Questions (header)

Here are a few answers to questions you may have about Robin's work.

Where do you get your ideas from?

All of my books have begun as a series of pencil sketches, where I develop the various characters - though inspiration can come from just about anywhere. Often I can be inspired by a place, like Whitby for example. I first visited Whitby when I was at college in Newcastle, and found it possessed a marvellous, haunting atmosphere.

Then when I came to write about it some years later, I wanted to try and include as many of the local legends as possible. At other times I simply start doodling in a sketch pad and a new character will begin to emerge on the page. That's how The Oaken Throne came about, one night I had drawn a leprous old mole and around him, I constructed a storyline.

Do you do a lot of research for your books?

Yes, I always try to find out all I can about the subject matter in each new story and during this early stage all sorts of new ideas can suggest themselves. With The Deptford Mice trilogy, I incorporated some of the local history of Greenwich and Blackheath.

In the Alchymist's Cat, I researched into the Black Death and the fire of London, while for the Wyrd Museum it was the Second World War and Norse Mythology. I believe that if you can incorporate elements of documented history into fantasy, this will hopefully enhance the experience for the reader and make it more convincing.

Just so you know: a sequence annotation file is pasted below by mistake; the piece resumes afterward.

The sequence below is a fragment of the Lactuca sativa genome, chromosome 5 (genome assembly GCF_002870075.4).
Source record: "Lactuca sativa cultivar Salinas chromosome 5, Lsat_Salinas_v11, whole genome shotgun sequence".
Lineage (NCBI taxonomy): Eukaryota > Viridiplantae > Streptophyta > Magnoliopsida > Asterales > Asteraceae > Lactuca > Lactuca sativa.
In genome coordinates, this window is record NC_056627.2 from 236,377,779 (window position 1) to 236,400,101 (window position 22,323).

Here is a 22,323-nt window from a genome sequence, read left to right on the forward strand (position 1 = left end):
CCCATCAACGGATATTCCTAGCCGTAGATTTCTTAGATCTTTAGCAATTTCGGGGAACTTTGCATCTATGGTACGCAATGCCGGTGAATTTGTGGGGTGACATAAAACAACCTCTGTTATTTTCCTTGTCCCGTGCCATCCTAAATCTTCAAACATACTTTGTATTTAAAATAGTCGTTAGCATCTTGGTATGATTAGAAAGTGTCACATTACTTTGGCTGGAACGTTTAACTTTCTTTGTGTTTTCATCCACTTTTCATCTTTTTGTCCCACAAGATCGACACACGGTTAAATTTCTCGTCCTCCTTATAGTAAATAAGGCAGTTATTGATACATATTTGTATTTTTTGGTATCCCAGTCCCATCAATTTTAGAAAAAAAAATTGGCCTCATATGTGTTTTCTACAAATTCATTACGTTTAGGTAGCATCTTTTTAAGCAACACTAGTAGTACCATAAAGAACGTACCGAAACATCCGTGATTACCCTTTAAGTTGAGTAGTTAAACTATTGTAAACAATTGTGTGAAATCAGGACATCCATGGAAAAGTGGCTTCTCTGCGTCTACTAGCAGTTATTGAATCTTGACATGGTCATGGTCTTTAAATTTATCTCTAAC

How did you start writing?

I never intended to write books at all. I used to work as a model-maker for television programmes, and commercials.The Deptford Mice evolved when I was taking a break from designing a large, furry alien and fancied drawing something small for a change.

The Dark Portal, my first book was published when I was twenty-five. I had doodled some mouse characters in my sketch pad just for my own enjoyment, and a friend of mine saw them and suggested I send them to a publisher. To my amazement they responded very positively and asked if there was a story to go with the mice drawings. So I had a go, and it went from there. I didn't realise at the time that I would ever become a full time writer.


Have you won any awards?

I have won one award, and been shortlisted for quite a few others. It was "The Whitby Witches" that won the Lancashire Libraries award, which was wonderful, because it was actually judged by children.

Do you work to a deadline?

Yes, although my editors might not agree with me! The deadline is based around how long the book will take to write, then edited, proof read (checked for mistakes) and printed.

The actual writing usually takes about six months, but often the research, and developing the idea takes a lot longer. Unfortunately I have been known to exceed the deadline, at which times I usually hide from the publisher and don't answer the phone until the work is completed!

What materials do you use for your illustrations?

There is a huge range of materials to choose from, but to develop a "style" or "feel" to a series, I mostly use inks, acrylic paint, and airbrush for the cover artwork. The inside black and white illustrations have been pen and ink for the Deptford Mice series, black pencil for the Whitby series, and water-colour for the Wyrd Museum.


Do you design the covers of your books?

With a lot of help from the designers at the publishers!